Now I sit here in the carriage-room, listening to the dog bark in the dark at some imagined threat (probably a skunk, which could have ramifications) in the vineyard. Yes. The ranch had a vineyard in the past, obstinately growing grapes and making wine, until basic health troubles made it just too much. The only good place to set my beer would be on a century-old school desk next to me, which seems like four kinds of sacrilege, so it’s on the floor. I look left at the stairway rails my grandfather cleaned up and refinished, right at a massive cedar chest containing gods only know what (probably quilts or old tintypes…that’s what I’d put in there), ahead at saddle blankets. A massive Dutch door is the exit. The limestone wall behind me seems the most ancient in the house, as is natural; that’s the part that was living quarters when what is now a living room and dining room was where they drove the wagons to load up sheep wool circa 1886.

The grandmother I visited this afternoon was born in 1919. In this house. About thirty feet away from where I sit. In my childhood, the woman who bore her made me apple pie in the same kitchen she had used since she was an intense-eyed young matron (and we have pictures of her on side-saddles), by then ancient and half blind, all the motions by habit of seventy years in the same place. Her sister, very elderly and soon to pass on in the late 1960s, gave me her old 1955 World Book encyclopedia set. By the time I went to kindergarten I had devoured it.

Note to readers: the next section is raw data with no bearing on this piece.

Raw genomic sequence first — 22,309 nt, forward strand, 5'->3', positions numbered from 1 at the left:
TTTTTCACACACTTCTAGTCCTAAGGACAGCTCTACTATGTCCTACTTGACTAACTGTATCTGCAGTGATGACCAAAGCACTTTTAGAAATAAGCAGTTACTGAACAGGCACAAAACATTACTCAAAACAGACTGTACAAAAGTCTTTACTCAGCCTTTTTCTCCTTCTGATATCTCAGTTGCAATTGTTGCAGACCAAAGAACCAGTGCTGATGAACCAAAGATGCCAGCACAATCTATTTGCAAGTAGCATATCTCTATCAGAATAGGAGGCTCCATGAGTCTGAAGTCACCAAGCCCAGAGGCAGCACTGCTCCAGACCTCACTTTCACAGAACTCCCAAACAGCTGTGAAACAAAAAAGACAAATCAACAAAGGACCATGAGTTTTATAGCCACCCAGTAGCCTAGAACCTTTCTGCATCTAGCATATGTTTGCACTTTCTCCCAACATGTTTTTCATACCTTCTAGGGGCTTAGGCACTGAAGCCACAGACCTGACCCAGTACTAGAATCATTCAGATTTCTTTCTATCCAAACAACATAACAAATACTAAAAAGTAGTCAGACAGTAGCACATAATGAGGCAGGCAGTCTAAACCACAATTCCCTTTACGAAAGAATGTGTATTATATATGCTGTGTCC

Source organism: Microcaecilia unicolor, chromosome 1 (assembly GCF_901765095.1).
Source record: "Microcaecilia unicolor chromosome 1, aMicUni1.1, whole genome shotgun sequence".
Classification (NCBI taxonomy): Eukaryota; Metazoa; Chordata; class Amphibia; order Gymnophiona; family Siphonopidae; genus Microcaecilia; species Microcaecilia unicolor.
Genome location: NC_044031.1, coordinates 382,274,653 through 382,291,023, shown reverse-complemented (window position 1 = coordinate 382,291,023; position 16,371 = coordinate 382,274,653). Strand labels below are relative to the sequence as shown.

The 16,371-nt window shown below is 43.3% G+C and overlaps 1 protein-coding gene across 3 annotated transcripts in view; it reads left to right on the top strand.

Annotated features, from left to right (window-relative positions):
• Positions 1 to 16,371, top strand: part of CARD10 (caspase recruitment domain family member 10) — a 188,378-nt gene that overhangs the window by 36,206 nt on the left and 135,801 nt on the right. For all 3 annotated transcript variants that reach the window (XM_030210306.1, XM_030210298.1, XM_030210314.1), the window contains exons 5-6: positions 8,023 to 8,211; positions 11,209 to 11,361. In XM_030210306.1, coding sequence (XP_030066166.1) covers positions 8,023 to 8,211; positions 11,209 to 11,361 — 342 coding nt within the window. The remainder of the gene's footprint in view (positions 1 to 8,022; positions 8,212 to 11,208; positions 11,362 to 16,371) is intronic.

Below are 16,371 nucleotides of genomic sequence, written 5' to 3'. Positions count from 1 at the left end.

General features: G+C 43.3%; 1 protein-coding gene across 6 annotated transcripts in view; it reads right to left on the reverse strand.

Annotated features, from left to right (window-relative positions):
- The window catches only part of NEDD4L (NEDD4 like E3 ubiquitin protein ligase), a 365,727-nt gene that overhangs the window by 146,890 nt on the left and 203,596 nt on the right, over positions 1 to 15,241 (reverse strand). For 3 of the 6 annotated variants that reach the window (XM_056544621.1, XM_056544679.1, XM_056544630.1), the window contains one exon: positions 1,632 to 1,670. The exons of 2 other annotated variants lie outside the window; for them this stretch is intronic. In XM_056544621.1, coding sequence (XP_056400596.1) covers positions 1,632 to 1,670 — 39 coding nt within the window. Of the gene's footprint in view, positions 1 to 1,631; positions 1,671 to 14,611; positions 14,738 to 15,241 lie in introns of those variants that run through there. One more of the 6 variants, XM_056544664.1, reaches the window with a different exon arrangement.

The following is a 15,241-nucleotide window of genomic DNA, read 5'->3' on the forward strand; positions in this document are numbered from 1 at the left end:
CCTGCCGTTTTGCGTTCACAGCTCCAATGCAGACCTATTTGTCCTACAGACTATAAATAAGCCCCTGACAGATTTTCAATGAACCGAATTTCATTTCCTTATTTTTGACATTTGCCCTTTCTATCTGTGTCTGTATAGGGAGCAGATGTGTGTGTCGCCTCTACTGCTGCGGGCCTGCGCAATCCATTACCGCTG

I wonder if Aunt Nell even guessed the impact those would make. She had been a teacher for many years. I suspect she knew exactly what she was doing.

Notes from the carriage-room, #1

Old meets new. Here I sit in the carriage-room of the ranch house. The walls about me are Kansas limestone, neatly quarried out (or in some cases just found laying around and used as is) and built up over a century ago. Across from me is a large case/rack holding saddles, tack, harness, a TV and a pet carrier. Sometimes we see Otis, retired dean of the barn cats (his story told here), now 18 and aging and an indoor cat, but doing well for a slightly lamed, ancient cat and a true prairie survivor. I sit on a plush modern couch, laptop perched on an antique dining room chair tole painted by my mother, glancing up at a harness case which still held side-saddles as late as the 1980s, when it finally occurred to folks that no women were going to ride that way any more and had not for sixty years.

Some places try to be rustic. Some try to be modern. Some are just themselves, modern where they can be, rustic where they should be, new where they need to be, old where old is beautiful or still functional. This is one such place, where past lives alongside present and no one finds it odd. In fact, it’s something to love.

The prairie starscape is a thing to behold, away from light pollution and studded in sapphires with a creamy band dead across the top of the sky. The warm night is alive as the insect and animal life carries on a survival battle.

Welcome to my Kansas.